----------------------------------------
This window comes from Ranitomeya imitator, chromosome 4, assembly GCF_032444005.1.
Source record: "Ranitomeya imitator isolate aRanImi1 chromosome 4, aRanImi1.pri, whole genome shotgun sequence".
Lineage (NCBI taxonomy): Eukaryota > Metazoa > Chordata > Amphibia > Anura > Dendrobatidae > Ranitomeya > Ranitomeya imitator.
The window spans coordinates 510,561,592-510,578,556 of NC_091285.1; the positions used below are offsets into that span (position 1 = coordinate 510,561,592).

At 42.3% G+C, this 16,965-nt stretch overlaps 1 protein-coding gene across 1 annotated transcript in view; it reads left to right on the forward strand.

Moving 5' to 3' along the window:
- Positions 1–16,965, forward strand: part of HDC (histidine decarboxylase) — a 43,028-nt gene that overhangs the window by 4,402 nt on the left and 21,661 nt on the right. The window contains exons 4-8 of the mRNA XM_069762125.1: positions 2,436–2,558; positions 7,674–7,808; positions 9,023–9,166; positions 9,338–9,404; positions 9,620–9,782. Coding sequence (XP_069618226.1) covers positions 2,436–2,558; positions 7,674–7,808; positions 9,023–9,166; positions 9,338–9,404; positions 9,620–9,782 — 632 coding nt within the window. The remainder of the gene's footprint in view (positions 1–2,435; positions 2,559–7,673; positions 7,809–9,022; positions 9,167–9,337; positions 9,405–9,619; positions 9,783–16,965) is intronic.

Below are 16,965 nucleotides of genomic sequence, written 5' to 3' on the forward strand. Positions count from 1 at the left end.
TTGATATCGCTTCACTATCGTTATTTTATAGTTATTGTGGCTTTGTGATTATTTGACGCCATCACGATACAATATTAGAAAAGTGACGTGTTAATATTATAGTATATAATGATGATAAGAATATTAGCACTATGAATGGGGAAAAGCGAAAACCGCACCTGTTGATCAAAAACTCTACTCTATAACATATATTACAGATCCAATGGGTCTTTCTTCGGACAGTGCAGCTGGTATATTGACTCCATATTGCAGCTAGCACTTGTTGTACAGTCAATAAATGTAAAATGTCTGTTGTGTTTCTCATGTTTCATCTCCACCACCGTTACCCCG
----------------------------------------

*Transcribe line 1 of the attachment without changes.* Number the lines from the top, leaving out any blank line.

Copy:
This window comes from Ranitomeya imitator, chromosome 4, assembly GCF_032444005.1.